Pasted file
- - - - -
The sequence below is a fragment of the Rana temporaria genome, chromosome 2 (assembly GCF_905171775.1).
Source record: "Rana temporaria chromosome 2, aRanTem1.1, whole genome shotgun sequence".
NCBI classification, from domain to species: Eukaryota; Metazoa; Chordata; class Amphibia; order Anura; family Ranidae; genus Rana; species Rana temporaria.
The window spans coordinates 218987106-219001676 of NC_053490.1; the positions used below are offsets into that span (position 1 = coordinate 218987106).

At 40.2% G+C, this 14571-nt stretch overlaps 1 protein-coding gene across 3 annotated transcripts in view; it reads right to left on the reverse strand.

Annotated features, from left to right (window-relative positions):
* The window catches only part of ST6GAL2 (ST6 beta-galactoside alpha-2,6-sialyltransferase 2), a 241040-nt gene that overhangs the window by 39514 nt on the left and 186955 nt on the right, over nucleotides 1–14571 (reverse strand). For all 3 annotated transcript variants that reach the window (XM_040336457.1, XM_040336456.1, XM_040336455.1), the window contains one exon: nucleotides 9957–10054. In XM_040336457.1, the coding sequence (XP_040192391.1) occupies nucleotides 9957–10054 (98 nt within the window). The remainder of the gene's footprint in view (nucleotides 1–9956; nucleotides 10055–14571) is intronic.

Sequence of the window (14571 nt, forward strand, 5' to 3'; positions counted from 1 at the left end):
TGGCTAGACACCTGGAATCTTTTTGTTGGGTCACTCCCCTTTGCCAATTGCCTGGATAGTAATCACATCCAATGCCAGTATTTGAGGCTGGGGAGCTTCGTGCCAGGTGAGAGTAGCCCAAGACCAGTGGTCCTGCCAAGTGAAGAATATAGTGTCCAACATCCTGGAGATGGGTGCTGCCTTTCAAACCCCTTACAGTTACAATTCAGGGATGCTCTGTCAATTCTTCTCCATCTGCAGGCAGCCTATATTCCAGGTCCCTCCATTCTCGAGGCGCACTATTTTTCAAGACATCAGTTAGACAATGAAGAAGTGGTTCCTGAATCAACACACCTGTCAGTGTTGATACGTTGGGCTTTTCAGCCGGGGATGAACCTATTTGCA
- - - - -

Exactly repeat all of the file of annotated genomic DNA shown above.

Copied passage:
The sequence below is a fragment of the Rana temporaria genome, chromosome 2 (assembly GCF_905171775.1).
Source record: "Rana temporaria chromosome 2, aRanTem1.1, whole genome shotgun sequence".
NCBI classification, from domain to species: Eukaryota; Metazoa; Chordata; class Amphibia; order Anura; family Ranidae; genus Rana; species Rana temporaria.
The window spans coordinates 218987106-219001676 of NC_053490.1; the positions used below are offsets into that span (position 1 = coordinate 218987106).

At 40.2% G+C, this 14571-nt stretch overlaps 1 protein-coding gene across 3 annotated transcripts in view; it reads right to left on the reverse strand.

Annotated features, from left to right (window-relative positions):
* The window catches only part of ST6GAL2 (ST6 beta-galactoside alpha-2,6-sialyltransferase 2), a 241040-nt gene that overhangs the window by 39514 nt on the left and 186955 nt on the right, over nucleotides 1–14571 (reverse strand). For all 3 annotated transcript variants that reach the window (XM_040336457.1, XM_040336456.1, XM_040336455.1), the window contains one exon: nucleotides 9957–10054. In XM_040336457.1, the coding sequence (XP_040192391.1) occupies nucleotides 9957–10054 (98 nt within the window). The remainder of the gene's footprint in view (nucleotides 1–9956; nucleotides 10055–14571) is intronic.

Sequence of the window (14571 nt, forward strand, 5' to 3'; positions counted from 1 at the left end):
TGGCTAGACACCTGGAATCTTTTTGTTGGGTCACTCCCCTTTGCCAATTGCCTGGATAGTAATCACATCCAATGCCAGTATTTGAGGCTGGGGAGCTTCGTGCCAGGTGAGAGTAGCCCAAGACCAGTGGTCCTGCCAAGTGAAGAATATAGTGTCCAACATCCTGGAGATGGGTGCTGCCTTTCAAACCCCTTACAGTTACAATTCAGGGATGCTCTGTCAATTCTTCTCCATCTGCAGGCAGCCTATATTCCAGGTCCCTCCATTCTCGAGGCGCACTATTTTTCAAGACATCAGTTAGACAATGAAGAAGTGGTTCCTGAATCAACACACCTGTCAGTGTTGATACGTTGGGCTTTTCAGCCGGGGATGAACCTATTTGCA